As I opened my Breviary this morning I realized that this was a sort of special Good Friday (as if Good Friday wasn’t special enough). Today, is March 25th, and if it wasn’t Holy Week we would be celebrating the Solemnity of the Annunciation, the feast of the incarnation of our Lord. As I reflected on the import of the symbolism that the day of His death is being celebrated on the day of His conception it brought me back to the early representations of the manger scene. In those paintings and other artworks you could see Jesus in the swaddling bands that also were used in death.
Here is a powerful lesson in just what our Lord came to do. He had a mission and that mission is each of us. But I fear that this understanding and appreciation of what God did for us and what we mean to Him has been faded in the past 100 years. Does our Lord’s passion impact us as it should? And when I say ‘us’ I mean ‘me’ first and foremost.
I pray that this year I can open myself up to the greatest act of love ever. I pray that this year I can allow the grief of what I did to our God to bring the sting it should; and the overwhelming wave of unworthiness and joy explode in my heart for His 33 year act of love for me.
I wish the same for each of us.
Adoramus te, Christe, et benedicimus tibi.
Quia per sanctam crucem tuam redemisti mundum.
 Such as:
The Nativity with the Prophets Isaiah and Ezekial, 1308-11 by Duccio
Nativity by Jacopo Torriti
Nativity Scene Fresco (1310) by Giotto Di Bondone
Stained Glass at St. Denis Basilica in Paris (ca 1100s)
Madonna and Child (1319) by Ambrogio Lorenzetti
Advent, the season that starts the new liturgical year celebrates three comings of Christ. All three comings start from His action, but one requires our constant participation. The beginning of the season, where we are right now, celebrates the eschatological coming at the end of time. When Christ comes in glory to finish the story of mankind’s salvation. Around Gaudete Sunday, next Sunday, we start to celebrate the nativital coming of Christ as one of us. The incarnation and birth of God almighty as a man. When to our great amazement and gratitude He took the form of a slave, being born in the likeness of man. When, as Cardinal Ratzinger wrote ‘the great other, God almighty, became small’; or as I am fond of saying: the action that allows to kneel in humility and look God straight in the eye. Two powerful events that bring God among us.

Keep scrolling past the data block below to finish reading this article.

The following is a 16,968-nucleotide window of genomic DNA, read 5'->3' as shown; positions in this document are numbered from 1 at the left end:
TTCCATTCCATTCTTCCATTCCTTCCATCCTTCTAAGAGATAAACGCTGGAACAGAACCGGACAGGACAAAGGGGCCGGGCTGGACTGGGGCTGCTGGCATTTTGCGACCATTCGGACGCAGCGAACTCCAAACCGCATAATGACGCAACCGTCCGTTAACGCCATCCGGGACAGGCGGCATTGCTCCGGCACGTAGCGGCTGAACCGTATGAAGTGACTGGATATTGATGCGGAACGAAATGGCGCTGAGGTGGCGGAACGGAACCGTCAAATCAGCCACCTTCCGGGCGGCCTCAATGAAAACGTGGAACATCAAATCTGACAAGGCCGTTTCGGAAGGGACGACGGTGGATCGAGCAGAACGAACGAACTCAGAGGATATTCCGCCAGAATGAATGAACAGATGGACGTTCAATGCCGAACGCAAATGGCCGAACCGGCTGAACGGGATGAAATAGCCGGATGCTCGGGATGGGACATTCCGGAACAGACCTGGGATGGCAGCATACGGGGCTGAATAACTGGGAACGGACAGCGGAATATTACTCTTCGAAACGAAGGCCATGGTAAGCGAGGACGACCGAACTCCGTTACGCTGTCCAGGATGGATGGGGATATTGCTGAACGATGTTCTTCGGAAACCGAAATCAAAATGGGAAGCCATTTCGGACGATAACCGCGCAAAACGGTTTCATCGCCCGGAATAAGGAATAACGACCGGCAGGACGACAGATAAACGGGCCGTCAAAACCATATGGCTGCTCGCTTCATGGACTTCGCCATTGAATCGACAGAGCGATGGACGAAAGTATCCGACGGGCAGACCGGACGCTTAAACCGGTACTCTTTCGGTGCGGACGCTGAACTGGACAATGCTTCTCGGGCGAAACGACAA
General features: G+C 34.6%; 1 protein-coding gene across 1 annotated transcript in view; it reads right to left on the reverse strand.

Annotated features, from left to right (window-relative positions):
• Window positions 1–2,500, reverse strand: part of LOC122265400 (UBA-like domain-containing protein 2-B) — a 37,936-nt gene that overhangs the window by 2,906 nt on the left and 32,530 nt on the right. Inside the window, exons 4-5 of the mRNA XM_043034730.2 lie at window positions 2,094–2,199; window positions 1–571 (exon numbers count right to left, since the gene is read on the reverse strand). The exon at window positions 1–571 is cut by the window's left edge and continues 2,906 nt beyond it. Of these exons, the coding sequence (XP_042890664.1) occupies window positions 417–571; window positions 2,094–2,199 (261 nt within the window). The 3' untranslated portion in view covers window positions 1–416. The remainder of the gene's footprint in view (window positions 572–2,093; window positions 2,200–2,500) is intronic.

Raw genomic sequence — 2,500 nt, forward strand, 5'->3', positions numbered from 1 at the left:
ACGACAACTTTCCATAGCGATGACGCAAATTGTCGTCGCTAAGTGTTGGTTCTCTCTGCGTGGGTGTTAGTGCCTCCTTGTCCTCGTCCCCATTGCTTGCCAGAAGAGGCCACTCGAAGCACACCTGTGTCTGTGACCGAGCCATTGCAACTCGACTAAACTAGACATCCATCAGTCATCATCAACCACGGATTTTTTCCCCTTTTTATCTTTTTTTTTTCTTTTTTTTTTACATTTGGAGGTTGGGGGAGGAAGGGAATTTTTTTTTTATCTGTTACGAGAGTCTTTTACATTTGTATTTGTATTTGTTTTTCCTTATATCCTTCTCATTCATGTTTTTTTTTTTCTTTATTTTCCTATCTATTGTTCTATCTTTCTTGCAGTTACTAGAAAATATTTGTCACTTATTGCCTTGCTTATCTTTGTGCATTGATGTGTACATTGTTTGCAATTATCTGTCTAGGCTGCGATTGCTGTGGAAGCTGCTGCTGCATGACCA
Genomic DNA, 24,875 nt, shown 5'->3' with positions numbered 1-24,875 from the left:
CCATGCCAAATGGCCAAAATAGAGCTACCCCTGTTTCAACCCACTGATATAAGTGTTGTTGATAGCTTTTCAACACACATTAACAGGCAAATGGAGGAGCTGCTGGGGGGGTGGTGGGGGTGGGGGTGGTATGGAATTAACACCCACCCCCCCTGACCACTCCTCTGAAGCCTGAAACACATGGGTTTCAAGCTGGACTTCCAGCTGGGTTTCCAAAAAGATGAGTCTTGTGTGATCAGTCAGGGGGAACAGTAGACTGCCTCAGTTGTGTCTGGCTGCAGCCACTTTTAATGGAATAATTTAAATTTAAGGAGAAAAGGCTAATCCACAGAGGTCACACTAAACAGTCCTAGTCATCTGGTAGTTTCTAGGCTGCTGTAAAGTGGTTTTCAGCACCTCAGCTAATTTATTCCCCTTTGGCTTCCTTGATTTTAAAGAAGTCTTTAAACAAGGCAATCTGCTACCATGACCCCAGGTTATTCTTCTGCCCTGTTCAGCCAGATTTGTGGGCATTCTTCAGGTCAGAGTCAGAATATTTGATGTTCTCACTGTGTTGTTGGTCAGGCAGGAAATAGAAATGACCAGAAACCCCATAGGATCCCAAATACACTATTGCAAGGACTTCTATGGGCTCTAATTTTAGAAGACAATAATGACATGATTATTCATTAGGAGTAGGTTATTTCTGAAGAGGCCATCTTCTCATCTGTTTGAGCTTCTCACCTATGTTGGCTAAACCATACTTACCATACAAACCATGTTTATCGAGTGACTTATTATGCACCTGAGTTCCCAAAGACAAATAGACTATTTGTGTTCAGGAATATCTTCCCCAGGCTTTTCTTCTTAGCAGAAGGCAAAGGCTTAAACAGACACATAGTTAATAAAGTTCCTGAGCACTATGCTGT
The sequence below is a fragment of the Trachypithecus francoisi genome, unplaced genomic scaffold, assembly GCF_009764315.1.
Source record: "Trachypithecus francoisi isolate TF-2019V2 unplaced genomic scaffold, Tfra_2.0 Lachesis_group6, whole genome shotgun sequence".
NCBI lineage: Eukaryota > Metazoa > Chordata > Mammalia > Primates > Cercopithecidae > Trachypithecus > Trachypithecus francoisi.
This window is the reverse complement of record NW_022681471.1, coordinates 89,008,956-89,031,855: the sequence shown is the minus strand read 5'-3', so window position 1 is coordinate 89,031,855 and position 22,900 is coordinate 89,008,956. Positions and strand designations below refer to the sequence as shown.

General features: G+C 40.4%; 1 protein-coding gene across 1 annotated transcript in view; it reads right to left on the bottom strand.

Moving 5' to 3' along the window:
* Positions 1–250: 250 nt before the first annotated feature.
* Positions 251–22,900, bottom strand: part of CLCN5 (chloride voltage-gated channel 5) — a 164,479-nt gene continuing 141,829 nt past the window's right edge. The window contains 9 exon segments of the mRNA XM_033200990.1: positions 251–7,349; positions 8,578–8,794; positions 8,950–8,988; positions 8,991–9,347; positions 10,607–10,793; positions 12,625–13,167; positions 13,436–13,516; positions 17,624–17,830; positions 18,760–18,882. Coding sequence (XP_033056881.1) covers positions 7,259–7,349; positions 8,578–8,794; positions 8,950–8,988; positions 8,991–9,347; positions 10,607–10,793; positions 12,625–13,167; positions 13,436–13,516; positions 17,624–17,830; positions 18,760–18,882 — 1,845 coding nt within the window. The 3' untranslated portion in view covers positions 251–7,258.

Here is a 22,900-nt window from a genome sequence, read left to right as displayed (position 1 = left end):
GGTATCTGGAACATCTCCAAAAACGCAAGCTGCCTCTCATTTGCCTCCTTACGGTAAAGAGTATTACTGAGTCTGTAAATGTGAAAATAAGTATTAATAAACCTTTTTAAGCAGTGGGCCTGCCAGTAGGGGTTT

But today’s Mass the Collect prays about the third coming.
May no earthly undertaking hinder those
who set out in haste to meet your Son,
but may our learning of heavenly wisdom
gain us admittance to his company
And the Gospel relates to us the same third coming. ‘At that time Jerusalem, all Judea and the whole region around the Jordan were going out to him,’
This third coming, is a constant advent – allowing Christ to come to us in our hearts every day. For the first Advent, the nativity, to bear fruit; and for the final coming to be glorious for each us we must constantly go out to meet our lord, we need to participate in this personal coming, we need to throw open our hearts and minds and allow Christ and His message to enter, to reside within us. Bishop Kaffer, of fond memory, once told a class that I was in that when an evangelical street preacher stopped and asked him ‘Have you been saved? He responded with the only Catholic answer – which is ‘I was saved yesterday and hope to be saved today and every day.’
May this season of Advent strengthen our ability to throw open our doors and allow Christ to enter so that we can the ‘produce good fruit’ that Christmas offered to us and be ready for the final coming, a home coming.